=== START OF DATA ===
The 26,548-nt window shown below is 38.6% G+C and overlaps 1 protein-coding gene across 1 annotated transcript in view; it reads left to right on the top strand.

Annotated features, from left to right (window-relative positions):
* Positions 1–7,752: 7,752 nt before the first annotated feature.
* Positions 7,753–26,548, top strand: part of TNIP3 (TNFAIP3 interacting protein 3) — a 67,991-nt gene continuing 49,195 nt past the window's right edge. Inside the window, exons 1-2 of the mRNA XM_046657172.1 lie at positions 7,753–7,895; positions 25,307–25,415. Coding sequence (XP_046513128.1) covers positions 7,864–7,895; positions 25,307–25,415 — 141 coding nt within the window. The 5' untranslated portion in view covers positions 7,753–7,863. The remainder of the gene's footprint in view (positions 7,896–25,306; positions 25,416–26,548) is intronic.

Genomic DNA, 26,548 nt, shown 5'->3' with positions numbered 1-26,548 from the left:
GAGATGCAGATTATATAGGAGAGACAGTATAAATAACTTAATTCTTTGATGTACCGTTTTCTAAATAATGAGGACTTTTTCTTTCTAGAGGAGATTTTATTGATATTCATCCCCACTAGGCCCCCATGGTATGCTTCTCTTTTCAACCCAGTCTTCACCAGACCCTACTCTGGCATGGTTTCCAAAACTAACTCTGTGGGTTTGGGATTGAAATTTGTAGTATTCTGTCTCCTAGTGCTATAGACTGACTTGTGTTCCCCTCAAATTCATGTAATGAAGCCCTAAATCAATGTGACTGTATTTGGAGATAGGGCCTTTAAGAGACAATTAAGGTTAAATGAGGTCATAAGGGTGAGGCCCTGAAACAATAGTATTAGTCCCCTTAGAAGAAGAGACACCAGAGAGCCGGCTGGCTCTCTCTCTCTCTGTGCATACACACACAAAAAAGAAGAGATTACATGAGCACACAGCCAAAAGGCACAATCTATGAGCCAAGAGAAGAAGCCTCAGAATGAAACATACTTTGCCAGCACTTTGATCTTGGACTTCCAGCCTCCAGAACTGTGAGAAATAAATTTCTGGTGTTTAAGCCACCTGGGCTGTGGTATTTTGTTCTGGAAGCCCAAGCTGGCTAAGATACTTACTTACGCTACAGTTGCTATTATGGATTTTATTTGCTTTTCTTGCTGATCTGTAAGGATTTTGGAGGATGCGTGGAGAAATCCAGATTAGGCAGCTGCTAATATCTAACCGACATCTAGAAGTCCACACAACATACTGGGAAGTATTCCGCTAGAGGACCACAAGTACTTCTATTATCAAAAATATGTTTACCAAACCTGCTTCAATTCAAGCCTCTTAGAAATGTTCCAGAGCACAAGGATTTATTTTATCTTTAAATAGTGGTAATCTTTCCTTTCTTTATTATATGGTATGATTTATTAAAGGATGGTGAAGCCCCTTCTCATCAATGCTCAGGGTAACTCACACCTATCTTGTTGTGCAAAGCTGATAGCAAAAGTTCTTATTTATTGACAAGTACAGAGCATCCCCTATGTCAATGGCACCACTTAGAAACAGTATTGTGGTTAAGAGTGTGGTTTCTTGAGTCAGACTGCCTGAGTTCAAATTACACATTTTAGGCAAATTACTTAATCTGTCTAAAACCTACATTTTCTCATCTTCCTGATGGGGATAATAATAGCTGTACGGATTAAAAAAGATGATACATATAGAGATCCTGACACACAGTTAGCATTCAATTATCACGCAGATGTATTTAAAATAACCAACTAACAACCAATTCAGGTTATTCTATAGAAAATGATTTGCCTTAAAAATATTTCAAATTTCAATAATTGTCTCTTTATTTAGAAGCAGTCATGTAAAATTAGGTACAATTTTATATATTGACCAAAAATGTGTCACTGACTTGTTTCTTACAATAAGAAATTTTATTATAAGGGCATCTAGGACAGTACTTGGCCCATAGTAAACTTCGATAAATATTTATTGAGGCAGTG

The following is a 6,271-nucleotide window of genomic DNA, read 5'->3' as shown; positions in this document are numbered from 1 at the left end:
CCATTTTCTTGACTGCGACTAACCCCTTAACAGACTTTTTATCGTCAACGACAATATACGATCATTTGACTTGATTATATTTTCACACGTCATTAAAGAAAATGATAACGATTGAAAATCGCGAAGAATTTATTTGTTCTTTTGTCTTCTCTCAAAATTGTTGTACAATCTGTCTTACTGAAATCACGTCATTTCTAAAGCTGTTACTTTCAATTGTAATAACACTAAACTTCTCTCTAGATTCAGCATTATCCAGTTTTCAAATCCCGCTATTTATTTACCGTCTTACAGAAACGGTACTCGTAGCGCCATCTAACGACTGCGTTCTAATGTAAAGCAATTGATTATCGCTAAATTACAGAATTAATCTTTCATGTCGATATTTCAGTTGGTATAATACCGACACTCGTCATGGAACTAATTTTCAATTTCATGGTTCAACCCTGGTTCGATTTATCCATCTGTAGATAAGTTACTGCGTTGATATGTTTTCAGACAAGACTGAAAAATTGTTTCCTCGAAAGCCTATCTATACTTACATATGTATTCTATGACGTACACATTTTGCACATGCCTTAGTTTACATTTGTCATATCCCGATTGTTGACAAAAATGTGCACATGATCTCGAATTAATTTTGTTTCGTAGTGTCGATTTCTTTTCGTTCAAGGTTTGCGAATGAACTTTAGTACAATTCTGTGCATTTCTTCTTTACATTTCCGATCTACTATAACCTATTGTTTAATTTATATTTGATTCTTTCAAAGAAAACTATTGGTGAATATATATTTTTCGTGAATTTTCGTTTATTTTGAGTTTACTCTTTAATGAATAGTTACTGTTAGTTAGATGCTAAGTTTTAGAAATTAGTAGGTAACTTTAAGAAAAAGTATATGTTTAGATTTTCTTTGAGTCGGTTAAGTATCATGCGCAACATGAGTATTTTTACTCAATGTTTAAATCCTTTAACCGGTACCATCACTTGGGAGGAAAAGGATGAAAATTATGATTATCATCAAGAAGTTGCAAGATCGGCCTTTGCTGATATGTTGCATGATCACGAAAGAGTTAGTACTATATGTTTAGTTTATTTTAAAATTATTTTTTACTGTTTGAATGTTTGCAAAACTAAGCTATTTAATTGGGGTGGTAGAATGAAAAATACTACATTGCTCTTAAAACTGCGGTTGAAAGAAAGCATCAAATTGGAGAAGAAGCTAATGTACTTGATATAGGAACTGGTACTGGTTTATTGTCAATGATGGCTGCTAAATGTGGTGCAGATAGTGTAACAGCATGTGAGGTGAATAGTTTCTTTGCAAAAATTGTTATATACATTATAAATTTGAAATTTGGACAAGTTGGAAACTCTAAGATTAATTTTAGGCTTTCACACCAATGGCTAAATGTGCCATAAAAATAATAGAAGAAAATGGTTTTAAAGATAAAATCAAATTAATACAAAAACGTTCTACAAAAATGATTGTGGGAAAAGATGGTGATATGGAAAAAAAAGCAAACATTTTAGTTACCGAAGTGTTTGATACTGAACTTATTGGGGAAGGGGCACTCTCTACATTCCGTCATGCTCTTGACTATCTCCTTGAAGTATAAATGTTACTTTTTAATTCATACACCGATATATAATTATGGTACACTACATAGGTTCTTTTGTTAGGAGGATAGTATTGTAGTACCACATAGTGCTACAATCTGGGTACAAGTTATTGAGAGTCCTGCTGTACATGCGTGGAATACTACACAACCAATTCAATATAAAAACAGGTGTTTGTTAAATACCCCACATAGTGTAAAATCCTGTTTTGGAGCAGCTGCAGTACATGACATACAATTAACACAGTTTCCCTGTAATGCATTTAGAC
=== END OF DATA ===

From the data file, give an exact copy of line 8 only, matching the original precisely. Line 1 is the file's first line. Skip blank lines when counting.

CCATTTTCTTGACTGCGACTAACCCCTTAACAGACTTTTTATCGTCAACGACAATATACGATCATTTGACTTGATTATATTTTCACACGTCATTAAAGAAAATGATAACGATTGAAAATCGCGAAGAATTTATTTGTTCTTTTGTCTTCTCTCAAAATTGTTGTACAATCTGTCTTACTGAAATCACGTCATTTCTAAAGCTGTTACTTTCAATTGTAATAACACTAAACTTCTCTCTAGATTCAGCATTATCCAGTTTTCAAATCCCGCTATTTATTTACCGTCTTACAGAAACGGTACTCGTAGCGCCATCTAACGACTGCGTTCTAATGTAAAGCAATTGATTATCGCTAAATTACAGAATTAATCTTTCATGTCGATATTTCAGTTGGTATAATACCGACACTCGTCATGGAACTAATTTTCAATTTCATGGTTCAACCCTGGTTCGATTTATCCATCTGTAGATAAGTTACTGCGTTGATATGTTTTCAGACAAGACTGAAAAATTGTTTCCTCGAAAGCCTATCTATACTTACATATGTATTCTATGACGTACACATTTTGCACATGCCTTAGTTTACATTTGTCATATCCCGATTGTTGACAAAAATGTGCACATGATCTCGAATTAATTTTGTTTCGTAGTGTCGATTTCTTTTCGTTCAAGGTTTGCGAATGAACTTTAGTACAATTCTGTGCATTTCTTCTTTACATTTCCGATCTACTATAACCTATTGTTTAATTTATATTTGATTCTTTCAAAGAAAACTATTGGTGAATATATATTTTTCGTGAATTTTCGTTTATTTTGAGTTTACTCTTTAATGAATAGTTACTGTTAGTTAGATGCTAAGTTTTAGAAATTAGTAGGTAACTTTAAGAAAAAGTATATGTTTAGATTTTCTTTGAGTCGGTTAAGTATCATGCGCAACATGAGTATTTTTACTCAATGTTTAAATCCTTTAACCGGTACCATCACTTGGGAGGAAAAGGATGAAAATTATGATTATCATCAAGAAGTTGCAAGATCGGCCTTTGCTGATATGTTGCATGATCACGAAAGAGTTAGTACTATATGTTTAGTTTATTTTAAAATTATTTTTTACTGTTTGAATGTTTGCAAAACTAAGCTATTTAATTGGGGTGGTAGAATGAAAAATACTACATTGCTCTTAAAACTGCGGTTGAAAGAAAGCATCAAATTGGAGAAGAAGCTAATGTACTTGATATAGGAACTGGTACTGGTTTATTGTCAATGATGGCTGCTAAATGTGGTGCAGATAGTGTAACAGCATGTGAGGTGAATAGTTTCTTTGCAAAAATTGTTATATACATTATAAATTTGAAATTTGGACAAGTTGGAAACTCTAAGATTAATTTTAGGCTTTCACACCAATGGCTAAATGTGCCATAAAAATAATAGAAGAAAATGGTTTTAAAGATAAAATCAAATTAATACAAAAACGTTCTACAAAAATGATTGTGGGAAAAGATGGTGATATGGAAAAAAAAGCAAACATTTTAGTTACCGAAGTGTTTGATACTGAACTTATTGGGGAAGGGGCACTCTCTACATTCCGTCATGCTCTTGACTATCTCCTTGAAGTATAAATGTTACTTTTTAATTCATACACCGATATATAATTATGGTACACTACATAGGTTCTTTTGTTAGGAGGATAGTATTGTAGTACCACATAGTGCTACAATCTGGGTACAAGTTATTGAGAGTCCTGCTGTACATGCGTGGAATACTACACAACCAATTCAATATAAAAACAGGTGTTTGTTAAATACCCCACATAGTGTAAAATCCTGTTTTGGAGCAGCTGCAGTACATGACATACAATTAACACAGTTTCCCTGTAATGCATTTAGAC